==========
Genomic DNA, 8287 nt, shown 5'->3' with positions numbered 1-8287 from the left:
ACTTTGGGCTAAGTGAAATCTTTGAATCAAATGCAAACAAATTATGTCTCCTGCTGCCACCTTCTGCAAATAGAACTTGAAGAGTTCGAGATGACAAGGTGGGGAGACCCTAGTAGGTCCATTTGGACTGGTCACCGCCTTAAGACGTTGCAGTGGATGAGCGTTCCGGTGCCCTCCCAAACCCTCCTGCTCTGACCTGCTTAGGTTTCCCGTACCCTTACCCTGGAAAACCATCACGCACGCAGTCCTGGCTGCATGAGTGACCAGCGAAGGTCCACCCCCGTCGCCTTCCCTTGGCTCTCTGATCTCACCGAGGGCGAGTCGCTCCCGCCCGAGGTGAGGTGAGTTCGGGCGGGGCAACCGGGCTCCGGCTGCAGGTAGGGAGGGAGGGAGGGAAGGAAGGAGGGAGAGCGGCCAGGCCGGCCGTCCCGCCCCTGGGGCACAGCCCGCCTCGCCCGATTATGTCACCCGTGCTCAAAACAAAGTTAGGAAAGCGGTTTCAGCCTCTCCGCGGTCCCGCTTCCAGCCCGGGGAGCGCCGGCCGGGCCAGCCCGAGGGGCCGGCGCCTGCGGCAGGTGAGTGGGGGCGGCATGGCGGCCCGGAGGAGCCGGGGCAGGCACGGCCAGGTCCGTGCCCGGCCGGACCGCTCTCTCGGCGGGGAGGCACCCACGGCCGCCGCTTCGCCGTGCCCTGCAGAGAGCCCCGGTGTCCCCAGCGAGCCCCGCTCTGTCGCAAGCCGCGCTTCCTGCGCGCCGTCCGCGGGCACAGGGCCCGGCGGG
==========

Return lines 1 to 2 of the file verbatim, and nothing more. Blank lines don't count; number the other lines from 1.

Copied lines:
Genomic DNA, 8287 nt, shown 5'->3' with positions numbered 1-8287 from the left:
ACTTTGGGCTAAGTGAAATCTTTGAATCAAATGCAAACAAATTATGTCTCCTGCTGCCACCTTCTGCAAATAGAACTTGAAGAGTTCGAGATGACAAGGTGGGGAGACCCTAGTAGGTCCATTTGGACTGGTCACCGCCTTAAGACGTTGCAGTGGATGAGCGTTCCGGTGCCCTCCCAAACCCTCCTGCTCTGACCTGCTTAGGTTTCCCGTACCCTTACCCTGGAAAACCATCACGCACGCAGTCCTGGCTGCATGAGTGACCAGCGAAGGTCCACCCCCGTCGCCTTCCCTTGGCTCTCTGATCTCACCGAGGGCGAGTCGCTCCCGCCCGAGGTGAGGTGAGTTCGGGCGGGGCAACCGGGCTCCGGCTGCAGGTAGGGAGGGAGGGAGGGAAGGAAGGAGGGAGAGCGGCCAGGCCGGCCGTCCCGCCCCTGGGGCACAGCCCGCCTCGCCCGATTATGTCACCCGTGCTCAAAACAAAGTTAGGAAAGCGGTTTCAGCCTCTCCGCGGTCCCGCTTCCAGCCCGGGGAGCGCCGGCCGGGCCAGCCCGAGGGGCCGGCGCCTGCGGCAGGTGAGTGGGGGCGGCATGGCGGCCCGGAGGAGCCGGGGCAGGCACGGCCAGGTCCGTGCCCGGCCGGACCGCTCTCTCGGCGGGGAGGCACCCACGGCCGCCGCTTCGCCGTGCCCTGCAGAGAGCCCCGGTGTCCCCAGCGAGCCCCGCTCTGTCGCAAGCCGCGCTTCCTGCGCGCCGTCCGCGGGCACAGGGCCCGGCGGG